Since the well-deserved success of the experimental “The Tree of Life,” director Terrence Malick has further pursued an impressionistic approach to film. Instead of developing narratives with conventional screenplays, he now focuses on evoking feelings and feeling his way through production. That decision, though, has caused his last two efforts – “To the Wonder” and “Knight of Cups” – to veer into self-parody. It is profoundly disappointing that Malick’s newest release, “Song to Song,” is no different from them.
The central plot of “Song to Song” is much simpler than Malick’s tedious jumble of scenes would lead you to think. Two musicians struggling to make it in the Austin music scene, Faye (Rooney Mara) and BV (Ryan Gosling), fall in love. But Faye is also in a relationship with Cook (Michael Fassbender), an unethical music executive. When BV finds out, he severs his ties with Faye and Cook, and all three characters set out on journeys of self-reflection and change.
Unfortunately, the film’s meandering pace and spare dialogue dampen any dramatic thrust present in the thin plot. For those who catch Malick’s drift, they’ll be on board. Everyone else is out of luck.
At least Malick appears to have had no shortage of crew members willing to follow his lead during this film’s production in 2011. A multitude of recognizable faces, from Natalie Portman and Val Kilmer to Patti Smith and Flea, play roles of varying degrees of importance. As is par for the course with any Malick movie, a few actors that shot the movie, including Christian Bale and Haley Bennett, did not make the final cut.
Mara is introspective and raw, while Gosling is charming, though his character lacks layers. Fassbender supplies selfish ruthlessness, and Portman, who plays Cook’s wife, responds with subdued but tragic silence.
The leads’ performances are meaningful and provocative, and their work is almost always lifted up by Malick’s knack for turning the mundane into the wondrous. Austin has never looked this good on the silver screen, with Lake Austin, South Congress and Zilker Park making appearances. While Austinites will enjoy recognizing familiar locations, the city ultimately has little to do with the narrative.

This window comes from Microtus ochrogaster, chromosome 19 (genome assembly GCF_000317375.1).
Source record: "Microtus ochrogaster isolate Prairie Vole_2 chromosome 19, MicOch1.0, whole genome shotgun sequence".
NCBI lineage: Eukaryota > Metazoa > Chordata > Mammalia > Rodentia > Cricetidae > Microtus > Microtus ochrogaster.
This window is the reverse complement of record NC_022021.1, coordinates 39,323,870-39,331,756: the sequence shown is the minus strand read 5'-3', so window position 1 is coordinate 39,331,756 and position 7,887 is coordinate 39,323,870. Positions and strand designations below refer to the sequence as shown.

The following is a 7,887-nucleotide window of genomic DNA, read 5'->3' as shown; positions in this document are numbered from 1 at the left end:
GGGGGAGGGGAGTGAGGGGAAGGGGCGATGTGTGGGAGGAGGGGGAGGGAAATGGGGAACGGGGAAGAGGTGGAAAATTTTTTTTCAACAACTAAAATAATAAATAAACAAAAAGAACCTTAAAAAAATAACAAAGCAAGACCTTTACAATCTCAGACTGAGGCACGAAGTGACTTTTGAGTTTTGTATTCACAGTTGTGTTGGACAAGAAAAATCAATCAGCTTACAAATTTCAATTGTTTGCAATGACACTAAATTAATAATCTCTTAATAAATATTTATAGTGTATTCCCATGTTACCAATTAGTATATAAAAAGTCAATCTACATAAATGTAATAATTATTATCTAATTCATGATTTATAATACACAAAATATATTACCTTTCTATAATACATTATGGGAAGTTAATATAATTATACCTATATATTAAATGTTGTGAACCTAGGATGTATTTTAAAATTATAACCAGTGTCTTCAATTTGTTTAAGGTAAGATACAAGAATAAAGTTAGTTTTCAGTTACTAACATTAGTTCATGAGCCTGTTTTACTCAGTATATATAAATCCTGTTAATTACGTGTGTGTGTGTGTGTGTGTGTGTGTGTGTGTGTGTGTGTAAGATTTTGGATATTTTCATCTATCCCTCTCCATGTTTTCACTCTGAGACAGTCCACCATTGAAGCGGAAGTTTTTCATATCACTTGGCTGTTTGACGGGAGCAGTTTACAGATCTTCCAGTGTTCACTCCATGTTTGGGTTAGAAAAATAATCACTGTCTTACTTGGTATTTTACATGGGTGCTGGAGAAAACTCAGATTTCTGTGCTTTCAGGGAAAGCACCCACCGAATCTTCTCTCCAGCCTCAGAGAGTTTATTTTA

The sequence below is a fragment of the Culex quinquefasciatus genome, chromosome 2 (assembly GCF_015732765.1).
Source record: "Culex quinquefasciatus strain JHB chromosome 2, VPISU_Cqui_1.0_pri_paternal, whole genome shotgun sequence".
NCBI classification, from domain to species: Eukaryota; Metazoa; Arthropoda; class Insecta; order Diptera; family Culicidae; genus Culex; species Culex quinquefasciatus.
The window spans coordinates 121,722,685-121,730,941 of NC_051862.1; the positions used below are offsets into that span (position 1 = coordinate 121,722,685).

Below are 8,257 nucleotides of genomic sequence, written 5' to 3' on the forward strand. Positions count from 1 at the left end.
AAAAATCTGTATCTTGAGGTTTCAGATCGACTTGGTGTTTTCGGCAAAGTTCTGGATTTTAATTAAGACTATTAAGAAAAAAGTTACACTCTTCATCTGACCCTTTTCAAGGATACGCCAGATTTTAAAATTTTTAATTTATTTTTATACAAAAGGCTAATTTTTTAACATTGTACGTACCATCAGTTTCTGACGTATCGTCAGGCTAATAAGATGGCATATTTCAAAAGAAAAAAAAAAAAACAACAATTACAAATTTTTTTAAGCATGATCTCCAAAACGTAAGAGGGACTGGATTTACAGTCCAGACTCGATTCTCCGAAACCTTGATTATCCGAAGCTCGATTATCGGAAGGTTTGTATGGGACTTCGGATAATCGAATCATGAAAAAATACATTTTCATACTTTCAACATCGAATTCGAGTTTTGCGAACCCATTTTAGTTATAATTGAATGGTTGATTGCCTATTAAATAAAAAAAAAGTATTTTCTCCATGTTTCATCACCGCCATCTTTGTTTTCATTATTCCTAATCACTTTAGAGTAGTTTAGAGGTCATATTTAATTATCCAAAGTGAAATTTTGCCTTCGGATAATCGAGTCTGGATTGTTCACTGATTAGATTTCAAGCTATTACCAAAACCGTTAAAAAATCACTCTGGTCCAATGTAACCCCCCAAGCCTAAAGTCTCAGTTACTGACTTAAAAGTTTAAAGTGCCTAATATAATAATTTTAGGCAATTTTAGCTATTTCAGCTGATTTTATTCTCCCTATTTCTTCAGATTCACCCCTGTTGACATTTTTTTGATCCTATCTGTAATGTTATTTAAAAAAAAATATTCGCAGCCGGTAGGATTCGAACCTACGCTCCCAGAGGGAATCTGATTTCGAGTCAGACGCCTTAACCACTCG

Impressively, several scenes were shot onstage and backstage during concerts at Austin City Limits Festival, South by Southwest and Fun Fun Fun Fest. However, Malick may have been better off filming on sets instead of in real settings, as Gosling and Mara are often forced to stand backstage and act as if they’re waiting to perform. Because of this, Malick offers barely a taste of BV and Faye’s music careers, and there is little sense of who they are and what their conflicts are as artists.
This all ties back to “Song to Song’s” main problem: it takes the term “open-ended” to the extreme. This isn’t necessarily a bad thing, but a lot of the movie is intentionally half-baked and it ends up rather underwhelming. The characters spend so much time wandering to vague, detached voiceovers of fragmented thoughts that it’s hard not to drift off into sleep, and Malick’s points about the nature of love are nearly lost in the shuffle of painterly images.
“Song to Song” only achieves the poetic brilliance it strives for during a breathtaking sequence at Enchanted Rock. Here, BV washes Faye in pond water in a scene which properly balances visuals, character, emotion and symbolism. As the lovers tenderly embrace in the warmth of the setting sun, Malick demonstrates he still has the capacity to transcend his peers. Time will tell if he does again.
“Song to Song”
Running Time: 120 minutes
Score: 2.5/5 stars